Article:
Assessment Of An Aggregate Electronic Monitoring System To Measure Hand Hygiene In A Hospital Setting

2016-10-19T00:00:00Z (GMT) by Heather M. Limper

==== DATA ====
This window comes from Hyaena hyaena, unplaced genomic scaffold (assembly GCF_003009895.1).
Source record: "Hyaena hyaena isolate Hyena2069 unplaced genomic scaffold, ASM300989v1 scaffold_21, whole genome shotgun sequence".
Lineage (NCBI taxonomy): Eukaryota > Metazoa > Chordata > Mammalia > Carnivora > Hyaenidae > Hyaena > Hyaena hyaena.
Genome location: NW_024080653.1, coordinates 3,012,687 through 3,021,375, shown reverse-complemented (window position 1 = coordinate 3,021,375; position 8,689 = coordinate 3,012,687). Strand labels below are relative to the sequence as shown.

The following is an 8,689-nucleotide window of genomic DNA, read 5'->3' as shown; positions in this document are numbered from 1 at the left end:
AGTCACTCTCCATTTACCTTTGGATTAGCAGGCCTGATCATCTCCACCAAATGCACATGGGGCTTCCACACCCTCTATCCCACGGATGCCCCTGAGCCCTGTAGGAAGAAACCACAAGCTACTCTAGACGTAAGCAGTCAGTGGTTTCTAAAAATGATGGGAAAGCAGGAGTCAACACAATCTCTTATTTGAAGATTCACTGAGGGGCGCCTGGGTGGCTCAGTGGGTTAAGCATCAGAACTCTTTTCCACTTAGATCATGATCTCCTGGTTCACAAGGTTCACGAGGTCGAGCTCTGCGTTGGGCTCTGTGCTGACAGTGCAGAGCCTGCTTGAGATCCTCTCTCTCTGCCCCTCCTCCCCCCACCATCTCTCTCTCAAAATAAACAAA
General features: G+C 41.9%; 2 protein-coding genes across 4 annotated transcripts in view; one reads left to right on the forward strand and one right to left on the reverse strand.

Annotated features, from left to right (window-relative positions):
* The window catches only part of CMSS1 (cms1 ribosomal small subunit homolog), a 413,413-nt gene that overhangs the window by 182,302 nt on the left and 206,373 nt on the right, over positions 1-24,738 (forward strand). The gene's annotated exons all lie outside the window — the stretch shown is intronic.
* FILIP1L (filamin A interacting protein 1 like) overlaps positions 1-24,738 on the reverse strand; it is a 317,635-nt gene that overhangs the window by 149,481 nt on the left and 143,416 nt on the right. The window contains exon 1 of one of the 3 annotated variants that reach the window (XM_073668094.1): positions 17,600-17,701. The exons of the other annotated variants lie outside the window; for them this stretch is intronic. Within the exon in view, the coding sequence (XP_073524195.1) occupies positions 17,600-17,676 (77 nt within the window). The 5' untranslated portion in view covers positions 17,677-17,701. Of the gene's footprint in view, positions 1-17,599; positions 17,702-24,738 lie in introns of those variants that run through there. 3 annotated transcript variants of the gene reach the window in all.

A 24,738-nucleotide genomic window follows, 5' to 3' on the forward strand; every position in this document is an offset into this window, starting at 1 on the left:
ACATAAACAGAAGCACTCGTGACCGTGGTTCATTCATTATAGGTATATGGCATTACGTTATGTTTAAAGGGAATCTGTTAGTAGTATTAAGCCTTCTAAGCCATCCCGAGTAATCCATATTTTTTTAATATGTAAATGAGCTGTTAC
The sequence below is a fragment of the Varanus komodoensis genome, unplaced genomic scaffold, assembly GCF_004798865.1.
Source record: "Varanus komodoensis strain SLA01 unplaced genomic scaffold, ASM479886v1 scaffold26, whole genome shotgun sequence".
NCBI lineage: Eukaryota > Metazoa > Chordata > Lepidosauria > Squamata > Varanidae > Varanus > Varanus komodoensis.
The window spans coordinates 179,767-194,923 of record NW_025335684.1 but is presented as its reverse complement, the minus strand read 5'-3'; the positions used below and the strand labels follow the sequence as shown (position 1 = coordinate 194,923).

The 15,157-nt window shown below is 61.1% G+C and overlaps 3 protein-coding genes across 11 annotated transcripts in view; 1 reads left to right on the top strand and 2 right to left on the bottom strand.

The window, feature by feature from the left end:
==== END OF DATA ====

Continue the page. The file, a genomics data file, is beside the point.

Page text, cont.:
The purpose of this research was to assess the accuracy, acceptance, and impact of a Hand Hygiene Monitoring Technology (HHMT) to measure hand hygiene (HH) in an inpatient hospital setting. First, using a rigorous validation method, a HHMT providing unit-level HH performance was seen to have an overall sensitivity of 88.7% and positive predictive value of 99.2% when tested in a purposeful, controlled environment. When tested for accuracy in detecting behaviors in a real-world inpatient hospital setting, effectiveness of the HHMT was similarly high with overall system sensitivity increasing to 92.7% while PPV was 84.4%. Reduced positive predictive value of the system in capturing room activity was associated with behaviors and workflows that resulted in frequent activity in or near room doorways. Next, using a survey tool rooted in the Theory of Planned Behavior, this study was the first known attempt to conceptualize healthcare personnel acceptance of HHMT using established social cognition theories as the underlying framework. In general, belief in the ability of oneself to contribute to hand hygiene performance as well as participation in collective hand hygiene performance by reminding others to perform HH were the most highly predictive characteristics of reported system usefulness and system use. In order to improve perceived usefulness of the aggregate-level hand hygiene monitoring technology, efforts dedicated towards creating a culture that values hand hygiene not only at an individual level but also as a collective goal may prove beneficial. Finally, Using hand hygiene surveillance data captured 24 hours a day, 7 days a week, every 1% increase in HH was seen to decrease incidence of MRSA in non-colonized patients by 4.4%. Similarly, each 1% increase in HH was seen to decrease incidence of C. difficile by 1.6%. When considering a strict definition of MRSA acquisition as well as incidence of C. difficile acquisition, a 1% increase in hand hygiene performance can save a 600-bed hospital over $126,000 annually among patients at highest risk of acquisition. These findings support continued dedication to improving hand hygiene in the healthcare setting.